How Ted Blanch Left His Dent in the Universe (or at least in Minnesota)

This episode features Ted Blanch. Ted to me is one of the greatest leaders the reinsurance industry has ever seen and one of the most underrated leaders of any industry in any era. Ted ran the firm EW Blanch, taking over at about 50 employees and growing it into a billion dollar company by the mid-90s. That alone puts Ted among the most successful businessmen in the world but EW Blanch was also a pioneer in catastrophe modeling and has as its legacy a reinsurance industry in Minneapolis. How many can say they reshaped the economic geography of the United States? How he did it, his philosophy of management and Ted’s downright humility shine through in our conversation.

Two things I learned in this conversation that I’ll carry with me for a long time are how catastrophe modeling as an investment for the firm (and they were a pioneer) followed the classic startup path: it was a stupid idea.. until it wasn’t. I’ll let Ted tell the story:

If we had laid a bigger egg, it would have to have been dropped by an albatross.

And then a wonderful thing happened. And the wonderful thing that happened was Hurricane Andrew. Where all of the people who had their own systems for measuring their cat exposures found out just how wrong they were. Did they have a desire to be right? I don’t know. But I’ll tell you one thing, the guy sitting in the corner office didn’t want to have to go to the board or the shareholders and say we’re not doing anything about this. So everybody started using modeling.

On the organizational front, two things stood out. First that he hired young and trained folks obsessively. Here Ted explains the development program:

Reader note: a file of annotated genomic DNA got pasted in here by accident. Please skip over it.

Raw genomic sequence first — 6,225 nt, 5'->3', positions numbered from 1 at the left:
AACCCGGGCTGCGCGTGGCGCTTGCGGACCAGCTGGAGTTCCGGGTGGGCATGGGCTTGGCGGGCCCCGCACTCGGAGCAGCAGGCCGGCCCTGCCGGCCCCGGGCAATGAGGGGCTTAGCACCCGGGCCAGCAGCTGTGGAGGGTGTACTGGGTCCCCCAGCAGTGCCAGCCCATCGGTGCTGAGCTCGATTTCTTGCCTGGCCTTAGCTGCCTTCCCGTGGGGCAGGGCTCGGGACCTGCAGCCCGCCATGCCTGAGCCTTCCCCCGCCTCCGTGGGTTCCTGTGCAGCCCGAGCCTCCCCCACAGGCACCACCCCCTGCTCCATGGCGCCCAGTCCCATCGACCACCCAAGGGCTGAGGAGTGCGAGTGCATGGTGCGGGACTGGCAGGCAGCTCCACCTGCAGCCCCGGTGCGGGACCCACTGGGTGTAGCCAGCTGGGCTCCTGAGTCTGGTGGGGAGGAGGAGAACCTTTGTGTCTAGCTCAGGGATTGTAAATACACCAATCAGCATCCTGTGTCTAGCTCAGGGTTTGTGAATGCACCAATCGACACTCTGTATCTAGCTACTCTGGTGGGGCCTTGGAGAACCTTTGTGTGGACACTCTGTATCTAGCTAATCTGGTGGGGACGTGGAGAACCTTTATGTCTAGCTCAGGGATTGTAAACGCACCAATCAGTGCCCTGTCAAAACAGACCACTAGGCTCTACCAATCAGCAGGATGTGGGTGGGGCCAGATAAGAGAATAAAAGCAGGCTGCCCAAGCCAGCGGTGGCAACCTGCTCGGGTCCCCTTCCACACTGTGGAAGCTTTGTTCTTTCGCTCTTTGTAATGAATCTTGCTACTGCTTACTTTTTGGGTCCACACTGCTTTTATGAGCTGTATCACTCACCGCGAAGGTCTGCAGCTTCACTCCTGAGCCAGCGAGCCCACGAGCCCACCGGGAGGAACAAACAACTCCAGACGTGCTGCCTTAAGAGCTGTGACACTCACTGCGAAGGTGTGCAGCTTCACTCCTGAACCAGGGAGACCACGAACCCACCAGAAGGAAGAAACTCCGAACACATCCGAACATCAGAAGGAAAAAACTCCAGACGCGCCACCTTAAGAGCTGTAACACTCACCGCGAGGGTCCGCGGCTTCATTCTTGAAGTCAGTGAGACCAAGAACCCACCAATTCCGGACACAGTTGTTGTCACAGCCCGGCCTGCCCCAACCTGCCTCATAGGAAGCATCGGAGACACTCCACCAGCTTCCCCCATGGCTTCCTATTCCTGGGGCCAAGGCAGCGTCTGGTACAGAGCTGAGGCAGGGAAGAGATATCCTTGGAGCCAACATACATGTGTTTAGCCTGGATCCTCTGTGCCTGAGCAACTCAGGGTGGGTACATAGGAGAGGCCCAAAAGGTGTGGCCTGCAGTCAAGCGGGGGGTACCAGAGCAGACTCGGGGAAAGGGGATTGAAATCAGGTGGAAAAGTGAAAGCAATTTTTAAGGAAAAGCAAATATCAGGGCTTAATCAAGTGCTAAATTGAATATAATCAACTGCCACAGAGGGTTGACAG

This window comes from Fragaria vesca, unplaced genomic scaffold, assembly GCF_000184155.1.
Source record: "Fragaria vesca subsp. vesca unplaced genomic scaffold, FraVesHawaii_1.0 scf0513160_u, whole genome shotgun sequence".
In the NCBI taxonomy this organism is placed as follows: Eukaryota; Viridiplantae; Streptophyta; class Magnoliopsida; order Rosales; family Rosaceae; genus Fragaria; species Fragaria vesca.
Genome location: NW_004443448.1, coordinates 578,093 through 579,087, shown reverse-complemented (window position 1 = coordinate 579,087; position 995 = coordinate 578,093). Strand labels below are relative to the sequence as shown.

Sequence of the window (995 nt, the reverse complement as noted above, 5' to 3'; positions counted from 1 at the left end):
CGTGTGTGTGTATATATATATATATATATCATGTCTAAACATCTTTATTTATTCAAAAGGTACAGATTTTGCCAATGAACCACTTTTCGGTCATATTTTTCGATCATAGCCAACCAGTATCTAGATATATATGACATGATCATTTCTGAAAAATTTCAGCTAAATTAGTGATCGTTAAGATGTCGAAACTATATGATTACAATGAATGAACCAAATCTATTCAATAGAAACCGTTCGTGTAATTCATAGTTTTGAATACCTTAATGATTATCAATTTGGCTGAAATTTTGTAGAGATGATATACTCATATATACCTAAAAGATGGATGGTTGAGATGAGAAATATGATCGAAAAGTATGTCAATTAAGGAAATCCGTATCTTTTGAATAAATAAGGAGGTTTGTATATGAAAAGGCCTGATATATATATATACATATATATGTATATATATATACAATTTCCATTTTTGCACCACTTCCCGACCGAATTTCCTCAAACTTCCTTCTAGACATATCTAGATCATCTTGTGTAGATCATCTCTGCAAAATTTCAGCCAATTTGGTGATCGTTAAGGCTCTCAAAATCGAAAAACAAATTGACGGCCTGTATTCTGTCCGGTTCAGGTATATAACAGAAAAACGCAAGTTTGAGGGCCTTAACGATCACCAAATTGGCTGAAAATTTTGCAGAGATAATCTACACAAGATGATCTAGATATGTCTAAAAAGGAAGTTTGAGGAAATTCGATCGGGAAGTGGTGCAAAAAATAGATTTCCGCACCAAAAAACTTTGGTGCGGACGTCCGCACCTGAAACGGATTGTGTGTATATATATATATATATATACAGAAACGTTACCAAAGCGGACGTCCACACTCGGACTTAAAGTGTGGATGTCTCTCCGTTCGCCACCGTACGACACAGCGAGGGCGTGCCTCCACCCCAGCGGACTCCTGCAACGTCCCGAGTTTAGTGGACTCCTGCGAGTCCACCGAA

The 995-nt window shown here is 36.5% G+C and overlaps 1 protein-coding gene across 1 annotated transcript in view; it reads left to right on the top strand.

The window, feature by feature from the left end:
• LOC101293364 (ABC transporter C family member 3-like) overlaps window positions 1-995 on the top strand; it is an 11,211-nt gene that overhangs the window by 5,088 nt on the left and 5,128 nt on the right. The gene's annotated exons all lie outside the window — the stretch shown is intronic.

TB: We had professional educators who were doing it. We never had them teach, we only had them organize it and help develop the curriculum. The teachers were always the people who worked at the firm.
DW: What did it look like for a new student coming into the program…
TB: Basically it was divided into two parts: one was classroom work and the other was we gave them jobs to do so they were always working…
The classroom work was basically half days to whole days and it went on for, I don’t know, my recollection is we were doing about 9 weeks of classroom work which was divided into sections in a syllabus to cover a bunch of different things. And then we would test them and they liked being tested…

Second, he shared in the equity of EW Blanch with his producers. Ted one last time:

TB: My belief was that I would be better off having a smaller share of a much larger pie than I would having a big percentage but not being able to attract and work with people who really felt good about what they were doing.

DW: did you always know that would work?

TB: No, no I didn’t know it would work it just seemed like the right thing to do.”

There’s so much more in our conversation, including what Ted thinks of Minneapolis, a discussion on whether or not he fired his father and what he’s learning about now after almost 60 years in the business.

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